There is a lot of debate about the best way to treat jellyfish stings. Non-jelly critters like the man-o-war make that debate even more complicated. For now, the two most accepted treatments are rinsing with hot water or with white distilled vinegar.

Any opinions expressed here are for educational purposes only and are not intended for diagnosis.

6
Man-O-War Sting

Mon-o-War sting
Oh! Man-O-War this Looks Painful!. (c) Simon Tonge

Technically, the man-o-war is not a jellyfish. It's a string of jellyfish-like creatures living together as one organism. It has a painful sting that can be dangerous. See how the sting is much wider than the tentacle marks from typical jellyfish? The man-o-war has longer, thicker tentacles that do its stinging.

South of the equator, these are often called bluebottles. In the United States, they are usually called man-o-war or Portuguese man-o-war.

Generally, treat stings from these creatures the same as you would those from other jellyfish species: Remove all tentacles from the sting site and rinse thoroughly, preferably with hot water. Watch for confusion, chest pain, and weakness. Always seek emergency medical treatment for these. Man-of-war stings can be very serious.

Any opinions expressed here are for educational purposes only and are not intended for diagnosis.

7
Jellyfish Sting on Feet

Jellyfish stings on feet
Itching and Stinging on Both Feet. (c) bobafred

The victim of this sting complains more of itching than stinging. It's always possible that other stinging critters of the sea made these inflammations, rather than only blaming jellyfish.

Of course, it's always possible that a jellyfish did it, too.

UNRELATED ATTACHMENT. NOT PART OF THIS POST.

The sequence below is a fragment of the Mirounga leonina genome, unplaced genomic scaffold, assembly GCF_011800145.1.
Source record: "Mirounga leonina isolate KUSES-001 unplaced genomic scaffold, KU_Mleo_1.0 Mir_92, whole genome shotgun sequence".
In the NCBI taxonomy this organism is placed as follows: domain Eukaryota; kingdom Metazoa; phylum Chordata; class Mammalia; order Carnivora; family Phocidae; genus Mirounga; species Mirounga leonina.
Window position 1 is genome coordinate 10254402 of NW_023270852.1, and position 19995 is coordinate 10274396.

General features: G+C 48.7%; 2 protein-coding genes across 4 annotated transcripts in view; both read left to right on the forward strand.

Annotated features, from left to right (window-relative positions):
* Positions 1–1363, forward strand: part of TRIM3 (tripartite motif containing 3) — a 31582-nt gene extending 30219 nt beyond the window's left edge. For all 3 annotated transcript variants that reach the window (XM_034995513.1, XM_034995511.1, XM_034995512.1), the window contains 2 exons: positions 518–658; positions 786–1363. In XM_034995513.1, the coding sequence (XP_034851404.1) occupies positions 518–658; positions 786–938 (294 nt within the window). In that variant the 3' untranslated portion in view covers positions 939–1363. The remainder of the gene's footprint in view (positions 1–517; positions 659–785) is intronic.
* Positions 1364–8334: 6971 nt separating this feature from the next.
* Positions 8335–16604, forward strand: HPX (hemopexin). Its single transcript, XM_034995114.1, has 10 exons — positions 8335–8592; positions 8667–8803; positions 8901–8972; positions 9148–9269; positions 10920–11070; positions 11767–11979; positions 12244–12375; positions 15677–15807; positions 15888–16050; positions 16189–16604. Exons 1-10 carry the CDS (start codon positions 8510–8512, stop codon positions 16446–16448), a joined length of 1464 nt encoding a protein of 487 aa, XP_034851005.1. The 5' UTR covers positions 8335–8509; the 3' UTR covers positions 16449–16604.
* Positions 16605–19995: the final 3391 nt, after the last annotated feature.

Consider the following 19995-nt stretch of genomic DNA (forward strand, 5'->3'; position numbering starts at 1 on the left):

Regardless of the creature that causes the stinging, the treatment doesn't change. This is one type of first aid that could use a bit more research to help identify the best way to handle specific species of jellyfish and other stinging marine animals.

The other thing that doesn't change is the real danger of any type of toxic sting, marine animal or not. Be aware of symptoms of anaphylaxis, especially in a reaction that is more itching than burning. Any hives appearing on the body, particularly in areas not directly affected by the sting, or shortness of breath requires a trip to the doctor or a call to 911.

Any opinions expressed here are for educational purposes only and are not intended for diagnosis.

8
Sea Anemone Sting

sea anemone sting
More than Jellyfish Can Sting in the Ocean. (c) Missi Bellande

Sea anemones are another stinging marine critter. This victim thought she'd been stung by a jellyfish, but the ER told her it was a sea anemone. Sea anemones attach themselves to rocks and reefs. Some folks think they look like flowers, only these flowers hurt.

Jellyfish or sea anemone, either way, the treatment should be the same. Look for symptoms of anaphylaxis, including any hives or shortness of breath. If you suspect anaphylaxis, go to the doctor or call 911.

Any opinions expressed here are for educational purposes only and are not intended for diagnosis.